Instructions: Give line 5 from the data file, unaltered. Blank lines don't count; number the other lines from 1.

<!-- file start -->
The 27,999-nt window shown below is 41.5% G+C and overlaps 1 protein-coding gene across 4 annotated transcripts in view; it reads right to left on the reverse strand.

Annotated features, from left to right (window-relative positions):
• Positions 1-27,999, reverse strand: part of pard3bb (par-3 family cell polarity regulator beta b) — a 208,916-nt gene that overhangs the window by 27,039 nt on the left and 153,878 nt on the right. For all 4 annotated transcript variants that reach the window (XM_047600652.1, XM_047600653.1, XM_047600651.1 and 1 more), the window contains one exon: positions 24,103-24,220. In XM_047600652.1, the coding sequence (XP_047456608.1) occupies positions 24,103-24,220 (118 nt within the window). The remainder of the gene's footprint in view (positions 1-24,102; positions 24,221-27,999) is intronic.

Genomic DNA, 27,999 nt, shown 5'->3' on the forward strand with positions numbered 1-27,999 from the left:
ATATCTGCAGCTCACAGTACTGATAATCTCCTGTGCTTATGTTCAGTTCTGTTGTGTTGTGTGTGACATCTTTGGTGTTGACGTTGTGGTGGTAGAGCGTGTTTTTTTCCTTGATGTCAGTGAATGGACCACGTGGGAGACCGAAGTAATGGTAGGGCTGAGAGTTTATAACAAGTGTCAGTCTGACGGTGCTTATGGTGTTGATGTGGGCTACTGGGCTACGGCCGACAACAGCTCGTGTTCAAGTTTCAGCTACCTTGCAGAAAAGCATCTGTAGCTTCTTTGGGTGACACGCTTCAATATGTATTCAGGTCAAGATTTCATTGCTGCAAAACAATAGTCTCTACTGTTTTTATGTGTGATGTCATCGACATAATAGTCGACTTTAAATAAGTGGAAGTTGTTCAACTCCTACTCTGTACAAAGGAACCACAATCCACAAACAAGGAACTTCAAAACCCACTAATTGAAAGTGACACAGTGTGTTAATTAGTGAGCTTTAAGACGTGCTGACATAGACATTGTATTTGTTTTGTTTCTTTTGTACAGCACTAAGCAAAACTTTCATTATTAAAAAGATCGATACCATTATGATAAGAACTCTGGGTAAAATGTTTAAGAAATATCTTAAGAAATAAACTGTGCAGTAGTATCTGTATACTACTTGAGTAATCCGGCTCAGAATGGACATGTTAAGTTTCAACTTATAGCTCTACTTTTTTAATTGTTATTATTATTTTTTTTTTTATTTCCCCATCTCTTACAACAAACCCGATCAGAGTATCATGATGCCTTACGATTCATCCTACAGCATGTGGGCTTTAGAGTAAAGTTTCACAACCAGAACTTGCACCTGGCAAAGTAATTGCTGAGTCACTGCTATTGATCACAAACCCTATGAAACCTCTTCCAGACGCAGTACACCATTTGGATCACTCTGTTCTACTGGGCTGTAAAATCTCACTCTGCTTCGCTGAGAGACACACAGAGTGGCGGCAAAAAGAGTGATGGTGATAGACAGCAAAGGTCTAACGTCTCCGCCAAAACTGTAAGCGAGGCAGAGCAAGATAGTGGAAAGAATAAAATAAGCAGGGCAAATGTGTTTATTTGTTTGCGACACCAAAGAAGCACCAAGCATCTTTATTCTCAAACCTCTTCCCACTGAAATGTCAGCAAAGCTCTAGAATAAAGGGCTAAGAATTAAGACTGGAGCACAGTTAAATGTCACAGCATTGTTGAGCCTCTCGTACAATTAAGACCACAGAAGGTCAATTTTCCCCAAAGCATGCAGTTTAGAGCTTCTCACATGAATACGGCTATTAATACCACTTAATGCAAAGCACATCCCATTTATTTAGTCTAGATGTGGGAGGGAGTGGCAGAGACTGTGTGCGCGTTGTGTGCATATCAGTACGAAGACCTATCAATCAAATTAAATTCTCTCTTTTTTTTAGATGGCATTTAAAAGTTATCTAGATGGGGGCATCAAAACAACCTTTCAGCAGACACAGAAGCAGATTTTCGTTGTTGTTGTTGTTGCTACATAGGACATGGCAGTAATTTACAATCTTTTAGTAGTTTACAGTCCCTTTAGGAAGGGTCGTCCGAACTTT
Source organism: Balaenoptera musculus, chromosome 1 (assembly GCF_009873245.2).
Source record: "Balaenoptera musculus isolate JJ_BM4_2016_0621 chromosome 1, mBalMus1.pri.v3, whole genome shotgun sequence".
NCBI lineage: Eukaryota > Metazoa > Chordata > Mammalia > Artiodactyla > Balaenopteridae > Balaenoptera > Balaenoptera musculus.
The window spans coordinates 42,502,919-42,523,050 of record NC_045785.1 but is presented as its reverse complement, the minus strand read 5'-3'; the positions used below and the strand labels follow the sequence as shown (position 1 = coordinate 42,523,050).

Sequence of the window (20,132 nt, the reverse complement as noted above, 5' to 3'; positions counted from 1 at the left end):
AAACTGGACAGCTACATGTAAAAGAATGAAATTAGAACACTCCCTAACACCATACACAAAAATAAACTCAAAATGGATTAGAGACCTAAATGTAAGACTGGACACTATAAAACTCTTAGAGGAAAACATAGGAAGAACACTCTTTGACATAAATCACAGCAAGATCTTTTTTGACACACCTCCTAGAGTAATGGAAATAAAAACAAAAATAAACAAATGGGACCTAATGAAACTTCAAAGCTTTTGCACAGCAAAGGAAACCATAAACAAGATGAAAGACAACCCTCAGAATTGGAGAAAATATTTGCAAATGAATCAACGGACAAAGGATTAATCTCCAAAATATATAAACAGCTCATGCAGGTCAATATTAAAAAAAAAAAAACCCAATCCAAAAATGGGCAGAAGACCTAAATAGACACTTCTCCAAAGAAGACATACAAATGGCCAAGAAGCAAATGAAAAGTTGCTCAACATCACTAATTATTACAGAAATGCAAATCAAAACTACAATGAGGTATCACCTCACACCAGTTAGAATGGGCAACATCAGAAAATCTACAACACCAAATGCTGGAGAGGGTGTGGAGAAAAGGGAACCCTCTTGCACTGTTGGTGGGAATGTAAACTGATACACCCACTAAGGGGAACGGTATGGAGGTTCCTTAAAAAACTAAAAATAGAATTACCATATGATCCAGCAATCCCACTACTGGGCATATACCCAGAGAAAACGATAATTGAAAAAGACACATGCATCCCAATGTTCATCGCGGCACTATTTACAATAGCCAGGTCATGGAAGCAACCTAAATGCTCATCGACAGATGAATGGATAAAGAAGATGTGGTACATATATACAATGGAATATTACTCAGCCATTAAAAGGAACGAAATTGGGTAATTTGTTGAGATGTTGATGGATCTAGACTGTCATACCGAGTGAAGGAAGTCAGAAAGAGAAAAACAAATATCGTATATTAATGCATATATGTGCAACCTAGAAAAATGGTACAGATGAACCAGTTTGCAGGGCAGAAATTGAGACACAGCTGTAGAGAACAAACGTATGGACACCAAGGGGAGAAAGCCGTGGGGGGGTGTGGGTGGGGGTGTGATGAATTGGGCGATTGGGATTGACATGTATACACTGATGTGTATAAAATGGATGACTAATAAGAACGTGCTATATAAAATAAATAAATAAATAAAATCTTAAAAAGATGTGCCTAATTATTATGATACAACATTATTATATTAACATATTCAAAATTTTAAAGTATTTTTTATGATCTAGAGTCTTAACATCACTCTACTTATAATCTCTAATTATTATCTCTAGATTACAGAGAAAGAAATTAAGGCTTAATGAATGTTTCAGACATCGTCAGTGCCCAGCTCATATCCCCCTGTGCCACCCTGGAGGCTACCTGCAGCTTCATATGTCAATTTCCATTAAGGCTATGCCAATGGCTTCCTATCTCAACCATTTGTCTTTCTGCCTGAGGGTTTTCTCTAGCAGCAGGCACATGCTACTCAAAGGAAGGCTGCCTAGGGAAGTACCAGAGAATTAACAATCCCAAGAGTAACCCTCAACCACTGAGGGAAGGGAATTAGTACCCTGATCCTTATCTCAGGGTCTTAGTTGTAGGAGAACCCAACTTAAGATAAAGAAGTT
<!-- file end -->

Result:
ATATCTGCAGCTCACAGTACTGATAATCTCCTGTGCTTATGTTCAGTTCTGTTGTGTTGTGTGTGACATCTTTGGTGTTGACGTTGTGGTGGTAGAGCGTGTTTTTTTCCTTGATGTCAGTGAATGGACCACGTGGGAGACCGAAGTAATGGTAGGGCTGAGAGTTTATAACAAGTGTCAGTCTGACGGTGCTTATGGTGTTGATGTGGGCTACTGGGCTACGGCCGACAACAGCTCGTGTTCAAGTTTCAGCTACCTTGCAGAAAAGCATCTGTAGCTTCTTTGGGTGACACGCTTCAATATGTATTCAGGTCAAGATTTCATTGCTGCAAAACAATAGTCTCTACTGTTTTTATGTGTGATGTCATCGACATAATAGTCGACTTTAAATAAGTGGAAGTTGTTCAACTCCTACTCTGTACAAAGGAACCACAATCCACAAACAAGGAACTTCAAAACCCACTAATTGAAAGTGACACAGTGTGTTAATTAGTGAGCTTTAAGACGTGCTGACATAGACATTGTATTTGTTTTGTTTCTTTTGTACAGCACTAAGCAAAACTTTCATTATTAAAAAGATCGATACCATTATGATAAGAACTCTGGGTAAAATGTTTAAGAAATATCTTAAGAAATAAACTGTGCAGTAGTATCTGTATACTACTTGAGTAATCCGGCTCAGAATGGACATGTTAAGTTTCAACTTATAGCTCTACTTTTTTAATTGTTATTATTATTTTTTTTTTTATTTCCCCATCTCTTACAACAAACCCGATCAGAGTATCATGATGCCTTACGATTCATCCTACAGCATGTGGGCTTTAGAGTAAAGTTTCACAACCAGAACTTGCACCTGGCAAAGTAATTGCTGAGTCACTGCTATTGATCACAAACCCTATGAAACCTCTTCCAGACGCAGTACACCATTTGGATCACTCTGTTCTACTGGGCTGTAAAATCTCACTCTGCTTCGCTGAGAGACACACAGAGTGGCGGCAAAAAGAGTGATGGTGATAGACAGCAAAGGTCTAACGTCTCCGCCAAAACTGTAAGCGAGGCAGAGCAAGATAGTGGAAAGAATAAAATAAGCAGGGCAAATGTGTTTATTTGTTTGCGACACCAAAGAAGCACCAAGCATCTTTATTCTCAAACCTCTTCCCACTGAAATGTCAGCAAAGCTCTAGAATAAAGGGCTAAGAATTAAGACTGGAGCACAGTTAAATGTCACAGCATTGTTGAGCCTCTCGTACAATTAAGACCACAGAAGGTCAATTTTCCCCAAAGCATGCAGTTTAGAGCTTCTCACATGAATACGGCTATTAATACCACTTAATGCAAAGCACATCCCATTTATTTAGTCTAGATGTGGGAGGGAGTGGCAGAGACTGTGTGCGCGTTGTGTGCATATCAGTACGAAGACCTATCAATCAAATTAAATTCTCTCTTTTTTTTAGATGGCATTTAAAAGTTATCTAGATGGGGGCATCAAAACAACCTTTCAGCAGACACAGAAGCAGATTTTCGTTGTTGTTGTTGTTGCTACATAGGACATGGCAGTAATTTACAATCTTTTAGTAGTTTACAGTCCCTTTAGGAAGGGTCGTCCGAACTTT